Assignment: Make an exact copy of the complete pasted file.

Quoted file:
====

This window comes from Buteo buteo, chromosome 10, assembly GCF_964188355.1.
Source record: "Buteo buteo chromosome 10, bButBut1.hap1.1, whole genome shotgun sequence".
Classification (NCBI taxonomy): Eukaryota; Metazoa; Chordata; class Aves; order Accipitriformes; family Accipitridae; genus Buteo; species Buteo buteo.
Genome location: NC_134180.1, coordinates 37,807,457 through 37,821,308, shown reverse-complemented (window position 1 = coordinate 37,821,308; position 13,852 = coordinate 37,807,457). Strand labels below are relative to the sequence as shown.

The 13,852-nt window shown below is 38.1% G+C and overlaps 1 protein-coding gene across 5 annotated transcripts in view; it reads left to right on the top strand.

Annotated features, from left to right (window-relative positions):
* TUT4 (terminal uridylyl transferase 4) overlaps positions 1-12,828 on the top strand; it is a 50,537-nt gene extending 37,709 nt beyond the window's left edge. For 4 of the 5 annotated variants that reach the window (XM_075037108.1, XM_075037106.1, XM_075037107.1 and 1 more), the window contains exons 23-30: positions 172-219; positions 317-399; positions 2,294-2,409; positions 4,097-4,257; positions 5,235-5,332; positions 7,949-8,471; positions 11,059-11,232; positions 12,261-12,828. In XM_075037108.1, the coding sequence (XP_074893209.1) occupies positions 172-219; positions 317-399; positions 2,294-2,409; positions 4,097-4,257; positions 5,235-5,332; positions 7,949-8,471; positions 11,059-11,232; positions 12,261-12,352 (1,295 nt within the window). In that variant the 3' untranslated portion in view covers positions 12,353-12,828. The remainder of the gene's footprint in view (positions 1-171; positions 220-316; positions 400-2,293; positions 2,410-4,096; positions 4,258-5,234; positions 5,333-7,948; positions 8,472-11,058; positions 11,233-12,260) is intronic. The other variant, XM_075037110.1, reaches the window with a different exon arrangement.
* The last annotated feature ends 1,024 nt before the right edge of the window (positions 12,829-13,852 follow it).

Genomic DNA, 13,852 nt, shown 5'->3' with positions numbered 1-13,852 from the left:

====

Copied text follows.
This window comes from Buteo buteo, chromosome 10, assembly GCF_964188355.1.
Source record: "Buteo buteo chromosome 10, bButBut1.hap1.1, whole genome shotgun sequence".
Classification (NCBI taxonomy): Eukaryota; Metazoa; Chordata; class Aves; order Accipitriformes; family Accipitridae; genus Buteo; species Buteo buteo.
Genome location: NC_134180.1, coordinates 37,807,457 through 37,821,308, shown reverse-complemented (window position 1 = coordinate 37,821,308; position 13,852 = coordinate 37,807,457). Strand labels below are relative to the sequence as shown.

The 13,852-nt window shown below is 38.1% G+C and overlaps 1 protein-coding gene across 5 annotated transcripts in view; it reads left to right on the top strand.

Annotated features, from left to right (window-relative positions):
* TUT4 (terminal uridylyl transferase 4) overlaps positions 1-12,828 on the top strand; it is a 50,537-nt gene extending 37,709 nt beyond the window's left edge. For 4 of the 5 annotated variants that reach the window (XM_075037108.1, XM_075037106.1, XM_075037107.1 and 1 more), the window contains exons 23-30: positions 172-219; positions 317-399; positions 2,294-2,409; positions 4,097-4,257; positions 5,235-5,332; positions 7,949-8,471; positions 11,059-11,232; positions 12,261-12,828. In XM_075037108.1, the coding sequence (XP_074893209.1) occupies positions 172-219; positions 317-399; positions 2,294-2,409; positions 4,097-4,257; positions 5,235-5,332; positions 7,949-8,471; positions 11,059-11,232; positions 12,261-12,352 (1,295 nt within the window). In that variant the 3' untranslated portion in view covers positions 12,353-12,828. The remainder of the gene's footprint in view (positions 1-171; positions 220-316; positions 400-2,293; positions 2,410-4,096; positions 4,258-5,234; positions 5,333-7,948; positions 8,472-11,058; positions 11,233-12,260) is intronic. The other variant, XM_075037110.1, reaches the window with a different exon arrangement.
* The last annotated feature ends 1,024 nt before the right edge of the window (positions 12,829-13,852 follow it).

Genomic DNA, 13,852 nt, shown 5'->3' with positions numbered 1-13,852 from the left: